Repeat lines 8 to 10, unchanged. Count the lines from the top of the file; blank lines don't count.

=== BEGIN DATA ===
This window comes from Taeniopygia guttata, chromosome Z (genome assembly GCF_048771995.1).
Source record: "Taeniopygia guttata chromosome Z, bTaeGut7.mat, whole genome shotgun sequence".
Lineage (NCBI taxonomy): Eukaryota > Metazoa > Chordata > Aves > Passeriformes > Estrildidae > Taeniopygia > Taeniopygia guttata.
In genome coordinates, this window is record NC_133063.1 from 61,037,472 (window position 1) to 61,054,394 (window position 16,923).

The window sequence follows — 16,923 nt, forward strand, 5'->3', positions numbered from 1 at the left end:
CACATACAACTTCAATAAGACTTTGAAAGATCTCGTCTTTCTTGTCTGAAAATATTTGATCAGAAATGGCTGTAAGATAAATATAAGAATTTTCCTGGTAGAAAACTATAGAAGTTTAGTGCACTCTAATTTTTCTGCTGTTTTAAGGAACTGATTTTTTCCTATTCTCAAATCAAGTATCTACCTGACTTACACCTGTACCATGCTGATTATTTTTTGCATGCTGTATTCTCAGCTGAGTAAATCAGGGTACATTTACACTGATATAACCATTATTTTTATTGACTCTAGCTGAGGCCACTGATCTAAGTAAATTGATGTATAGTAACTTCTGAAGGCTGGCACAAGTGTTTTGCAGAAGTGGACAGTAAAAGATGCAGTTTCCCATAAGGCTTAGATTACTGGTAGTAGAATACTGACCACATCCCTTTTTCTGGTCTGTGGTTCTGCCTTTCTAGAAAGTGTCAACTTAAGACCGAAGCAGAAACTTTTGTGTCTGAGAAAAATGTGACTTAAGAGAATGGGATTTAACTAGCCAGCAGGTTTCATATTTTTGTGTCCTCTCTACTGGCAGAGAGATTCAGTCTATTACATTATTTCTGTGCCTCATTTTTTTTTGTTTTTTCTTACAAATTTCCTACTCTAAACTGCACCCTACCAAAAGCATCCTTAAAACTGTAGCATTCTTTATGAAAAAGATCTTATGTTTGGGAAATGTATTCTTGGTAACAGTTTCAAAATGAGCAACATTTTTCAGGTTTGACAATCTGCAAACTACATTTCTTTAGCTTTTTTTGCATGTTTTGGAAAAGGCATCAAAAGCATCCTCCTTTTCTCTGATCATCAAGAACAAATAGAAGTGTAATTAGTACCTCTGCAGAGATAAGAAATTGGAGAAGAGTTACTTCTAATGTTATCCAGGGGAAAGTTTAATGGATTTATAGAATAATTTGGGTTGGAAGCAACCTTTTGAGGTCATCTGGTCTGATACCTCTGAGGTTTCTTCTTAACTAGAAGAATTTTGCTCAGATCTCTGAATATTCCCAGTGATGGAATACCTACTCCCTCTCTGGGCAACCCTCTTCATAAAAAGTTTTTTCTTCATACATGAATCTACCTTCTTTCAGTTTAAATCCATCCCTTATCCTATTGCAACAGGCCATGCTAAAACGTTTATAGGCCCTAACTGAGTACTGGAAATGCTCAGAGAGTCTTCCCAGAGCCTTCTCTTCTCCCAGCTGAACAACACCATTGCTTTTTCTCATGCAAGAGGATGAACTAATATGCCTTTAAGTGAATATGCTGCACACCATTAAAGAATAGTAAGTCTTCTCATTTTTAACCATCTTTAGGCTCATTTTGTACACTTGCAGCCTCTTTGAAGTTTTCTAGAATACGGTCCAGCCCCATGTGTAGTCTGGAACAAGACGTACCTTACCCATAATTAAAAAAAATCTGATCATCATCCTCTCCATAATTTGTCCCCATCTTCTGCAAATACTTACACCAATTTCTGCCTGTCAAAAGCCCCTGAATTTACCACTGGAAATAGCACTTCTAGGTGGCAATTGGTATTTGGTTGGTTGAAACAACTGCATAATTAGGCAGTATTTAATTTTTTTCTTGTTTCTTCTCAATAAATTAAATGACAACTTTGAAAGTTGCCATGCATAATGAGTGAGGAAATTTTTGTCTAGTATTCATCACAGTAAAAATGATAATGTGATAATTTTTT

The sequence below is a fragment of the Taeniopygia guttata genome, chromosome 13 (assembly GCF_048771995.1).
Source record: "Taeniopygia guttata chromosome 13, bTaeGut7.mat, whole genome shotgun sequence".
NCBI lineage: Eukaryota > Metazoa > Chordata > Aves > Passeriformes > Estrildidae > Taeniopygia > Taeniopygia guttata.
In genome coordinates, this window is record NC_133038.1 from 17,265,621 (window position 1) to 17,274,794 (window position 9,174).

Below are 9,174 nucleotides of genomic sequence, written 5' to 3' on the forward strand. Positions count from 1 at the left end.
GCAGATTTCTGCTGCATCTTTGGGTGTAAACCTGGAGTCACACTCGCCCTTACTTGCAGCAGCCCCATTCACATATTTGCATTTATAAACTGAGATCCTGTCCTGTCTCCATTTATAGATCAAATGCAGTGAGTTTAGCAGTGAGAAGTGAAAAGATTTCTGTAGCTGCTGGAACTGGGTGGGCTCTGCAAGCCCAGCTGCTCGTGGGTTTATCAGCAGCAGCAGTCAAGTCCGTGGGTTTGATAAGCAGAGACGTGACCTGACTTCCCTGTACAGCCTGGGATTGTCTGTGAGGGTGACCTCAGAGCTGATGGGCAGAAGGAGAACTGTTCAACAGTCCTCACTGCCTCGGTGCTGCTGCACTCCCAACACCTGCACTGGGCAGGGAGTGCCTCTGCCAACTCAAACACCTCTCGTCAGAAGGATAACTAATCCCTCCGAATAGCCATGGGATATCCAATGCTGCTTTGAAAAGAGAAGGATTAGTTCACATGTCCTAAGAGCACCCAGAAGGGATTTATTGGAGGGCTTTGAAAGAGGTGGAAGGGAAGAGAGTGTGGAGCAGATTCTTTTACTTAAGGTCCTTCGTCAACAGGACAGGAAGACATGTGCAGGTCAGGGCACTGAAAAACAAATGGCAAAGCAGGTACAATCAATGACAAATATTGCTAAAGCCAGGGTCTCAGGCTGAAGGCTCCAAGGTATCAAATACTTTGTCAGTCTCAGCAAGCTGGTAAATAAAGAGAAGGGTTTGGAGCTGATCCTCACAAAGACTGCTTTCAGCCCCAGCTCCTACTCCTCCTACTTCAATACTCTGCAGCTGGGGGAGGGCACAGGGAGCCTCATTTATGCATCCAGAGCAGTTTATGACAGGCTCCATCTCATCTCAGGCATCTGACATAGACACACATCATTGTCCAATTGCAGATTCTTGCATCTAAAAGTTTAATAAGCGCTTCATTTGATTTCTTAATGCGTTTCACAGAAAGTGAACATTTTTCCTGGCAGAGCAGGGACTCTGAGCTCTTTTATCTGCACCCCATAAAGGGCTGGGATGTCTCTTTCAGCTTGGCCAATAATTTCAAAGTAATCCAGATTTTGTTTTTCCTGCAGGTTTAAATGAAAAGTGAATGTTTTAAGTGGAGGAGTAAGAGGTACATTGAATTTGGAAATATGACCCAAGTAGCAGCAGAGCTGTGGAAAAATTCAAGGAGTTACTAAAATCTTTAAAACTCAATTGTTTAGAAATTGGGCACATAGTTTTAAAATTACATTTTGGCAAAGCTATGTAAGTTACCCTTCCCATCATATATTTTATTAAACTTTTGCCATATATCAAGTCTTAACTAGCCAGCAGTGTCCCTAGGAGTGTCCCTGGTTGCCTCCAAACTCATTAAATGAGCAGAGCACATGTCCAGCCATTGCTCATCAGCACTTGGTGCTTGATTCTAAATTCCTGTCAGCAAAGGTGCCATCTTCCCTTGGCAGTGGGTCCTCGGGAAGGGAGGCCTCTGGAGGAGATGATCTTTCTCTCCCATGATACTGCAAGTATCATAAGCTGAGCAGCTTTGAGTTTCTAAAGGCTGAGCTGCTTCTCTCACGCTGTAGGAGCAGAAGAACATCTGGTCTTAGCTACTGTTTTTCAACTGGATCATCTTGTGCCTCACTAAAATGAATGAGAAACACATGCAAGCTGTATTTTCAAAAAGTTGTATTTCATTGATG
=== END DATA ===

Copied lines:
Source record: "Taeniopygia guttata chromosome 13, bTaeGut7.mat, whole genome shotgun sequence".
NCBI lineage: Eukaryota > Metazoa > Chordata > Aves > Passeriformes > Estrildidae > Taeniopygia > Taeniopygia guttata.
In genome coordinates, this window is record NC_133038.1 from 17,265,621 (window position 1) to 17,274,794 (window position 9,174).